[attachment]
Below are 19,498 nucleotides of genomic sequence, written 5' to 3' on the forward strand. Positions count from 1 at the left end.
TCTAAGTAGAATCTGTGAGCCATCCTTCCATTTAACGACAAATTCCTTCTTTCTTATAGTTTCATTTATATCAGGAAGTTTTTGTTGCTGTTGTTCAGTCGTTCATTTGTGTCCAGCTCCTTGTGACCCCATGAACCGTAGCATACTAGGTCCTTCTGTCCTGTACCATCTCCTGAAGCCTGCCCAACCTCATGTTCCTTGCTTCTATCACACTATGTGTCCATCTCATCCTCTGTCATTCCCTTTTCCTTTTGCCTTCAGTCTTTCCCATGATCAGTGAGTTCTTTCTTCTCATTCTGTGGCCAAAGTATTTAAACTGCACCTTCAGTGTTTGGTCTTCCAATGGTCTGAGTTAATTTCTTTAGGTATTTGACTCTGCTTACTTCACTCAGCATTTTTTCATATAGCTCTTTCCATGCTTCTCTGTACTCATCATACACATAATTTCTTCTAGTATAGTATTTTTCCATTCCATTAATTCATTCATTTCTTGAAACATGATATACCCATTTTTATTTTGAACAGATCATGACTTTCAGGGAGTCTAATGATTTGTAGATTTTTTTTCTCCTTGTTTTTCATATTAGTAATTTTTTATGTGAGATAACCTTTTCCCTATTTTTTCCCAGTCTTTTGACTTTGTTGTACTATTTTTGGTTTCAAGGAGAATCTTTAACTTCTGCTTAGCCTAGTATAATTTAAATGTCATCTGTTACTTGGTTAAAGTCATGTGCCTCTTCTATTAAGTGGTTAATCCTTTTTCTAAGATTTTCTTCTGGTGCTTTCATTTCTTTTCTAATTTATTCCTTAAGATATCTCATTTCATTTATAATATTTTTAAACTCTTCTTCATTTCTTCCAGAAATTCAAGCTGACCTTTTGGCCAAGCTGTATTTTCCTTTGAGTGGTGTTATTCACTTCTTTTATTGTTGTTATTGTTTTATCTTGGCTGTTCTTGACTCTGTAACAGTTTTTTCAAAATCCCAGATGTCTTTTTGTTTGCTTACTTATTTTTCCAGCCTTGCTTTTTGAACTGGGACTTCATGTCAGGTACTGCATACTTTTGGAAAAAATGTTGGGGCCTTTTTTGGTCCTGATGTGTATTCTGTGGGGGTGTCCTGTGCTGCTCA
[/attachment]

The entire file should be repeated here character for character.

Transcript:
Below are 19,498 nucleotides of genomic sequence, written 5' to 3' on the forward strand. Positions count from 1 at the left end.
TCTAAGTAGAATCTGTGAGCCATCCTTCCATTTAACGACAAATTCCTTCTTTCTTATAGTTTCATTTATATCAGGAAGTTTTTGTTGCTGTTGTTCAGTCGTTCATTTGTGTCCAGCTCCTTGTGACCCCATGAACCGTAGCATACTAGGTCCTTCTGTCCTGTACCATCTCCTGAAGCCTGCCCAACCTCATGTTCCTTGCTTCTATCACACTATGTGTCCATCTCATCCTCTGTCATTCCCTTTTCCTTTTGCCTTCAGTCTTTCCCATGATCAGTGAGTTCTTTCTTCTCATTCTGTGGCCAAAGTATTTAAACTGCACCTTCAGTGTTTGGTCTTCCAATGGTCTGAGTTAATTTCTTTAGGTATTTGACTCTGCTTACTTCACTCAGCATTTTTTCATATAGCTCTTTCCATGCTTCTCTGTACTCATCATACACATAATTTCTTCTAGTATAGTATTTTTCCATTCCATTAATTCATTCATTTCTTGAAACATGATATACCCATTTTTATTTTGAACAGATCATGACTTTCAGGGAGTCTAATGATTTGTAGATTTTTTTTCTCCTTGTTTTTCATATTAGTAATTTTTTATGTGAGATAACCTTTTCCCTATTTTTTCCCAGTCTTTTGACTTTGTTGTACTATTTTTGGTTTCAAGGAGAATCTTTAACTTCTGCTTAGCCTAGTATAATTTAAATGTCATCTGTTACTTGGTTAAAGTCATGTGCCTCTTCTATTAAGTGGTTAATCCTTTTTCTAAGATTTTCTTCTGGTGCTTTCATTTCTTTTCTAATTTATTCCTTAAGATATCTCATTTCATTTATAATATTTTTAAACTCTTCTTCATTTCTTCCAGAAATTCAAGCTGACCTTTTGGCCAAGCTGTATTTTCCTTTGAGTGGTGTTATTCACTTCTTTTATTGTTGTTATTGTTTTATCTTGGCTGTTCTTGACTCTGTAACAGTTTTTTCAAAATCCCAGATGTCTTTTTGTTTGCTTACTTATTTTTCCAGCCTTGCTTTTTGAACTGGGACTTCATGTCAGGTACTGCATACTTTTGGAAAAAATGTTGGGGCCTTTTTTGGTCCTGATGTGTATTCTGTGGGGGTGTCCTGTGCTGCTCA